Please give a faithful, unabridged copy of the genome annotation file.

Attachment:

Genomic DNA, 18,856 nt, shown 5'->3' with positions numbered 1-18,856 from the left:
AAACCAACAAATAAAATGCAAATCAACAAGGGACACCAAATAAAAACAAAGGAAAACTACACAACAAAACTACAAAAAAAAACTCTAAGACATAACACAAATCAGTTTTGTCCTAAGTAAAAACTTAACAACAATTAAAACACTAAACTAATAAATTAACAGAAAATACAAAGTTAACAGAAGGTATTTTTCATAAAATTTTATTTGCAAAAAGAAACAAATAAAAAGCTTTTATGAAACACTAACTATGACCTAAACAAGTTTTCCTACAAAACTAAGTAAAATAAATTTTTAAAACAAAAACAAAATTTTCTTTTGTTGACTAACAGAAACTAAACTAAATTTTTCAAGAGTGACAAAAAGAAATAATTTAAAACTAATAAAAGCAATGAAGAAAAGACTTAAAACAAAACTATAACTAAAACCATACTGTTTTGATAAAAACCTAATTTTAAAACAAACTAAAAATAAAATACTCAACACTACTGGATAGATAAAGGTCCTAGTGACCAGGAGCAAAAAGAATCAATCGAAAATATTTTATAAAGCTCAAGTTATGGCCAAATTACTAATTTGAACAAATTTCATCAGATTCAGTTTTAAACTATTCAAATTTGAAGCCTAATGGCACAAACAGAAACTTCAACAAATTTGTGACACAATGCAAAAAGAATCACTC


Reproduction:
Genomic DNA, 18,856 nt, shown 5'->3' with positions numbered 1-18,856 from the left:
AAACCAACAAATAAAATGCAAATCAACAAGGGACACCAAATAAAAACAAAGGAAAACTACACAACAAAACTACAAAAAAAAACTCTAAGACATAACACAAATCAGTTTTGTCCTAAGTAAAAACTTAACAACAATTAAAACACTAAACTAATAAATTAACAGAAAATACAAAGTTAACAGAAGGTATTTTTCATAAAATTTTATTTGCAAAAAGAAACAAATAAAAAGCTTTTATGAAACACTAACTATGACCTAAACAAGTTTTCCTACAAAACTAAGTAAAATAAATTTTTAAAACAAAAACAAAATTTTCTTTTGTTGACTAACAGAAACTAAACTAAATTTTTCAAGAGTGACAAAAAGAAATAATTTAAAACTAATAAAAGCAATGAAGAAAAGACTTAAAACAAAACTATAACTAAAACCATACTGTTTTGATAAAAACCTAATTTTAAAACAAACTAAAAATAAAATACTCAACACTACTGGATAGATAAAGGTCCTAGTGACCAGGAGCAAAAAGAATCAATCGAAAATATTTTATAAAGCTCAAGTTATGGCCAAATTACTAATTTGAACAAATTTCATCAGATTCAGTTTTAAACTATTCAAATTTGAAGCCTAATGGCACAAACAGAAACTTCAACAAATTTGTGACACAATGCAAAAAGAATCACTC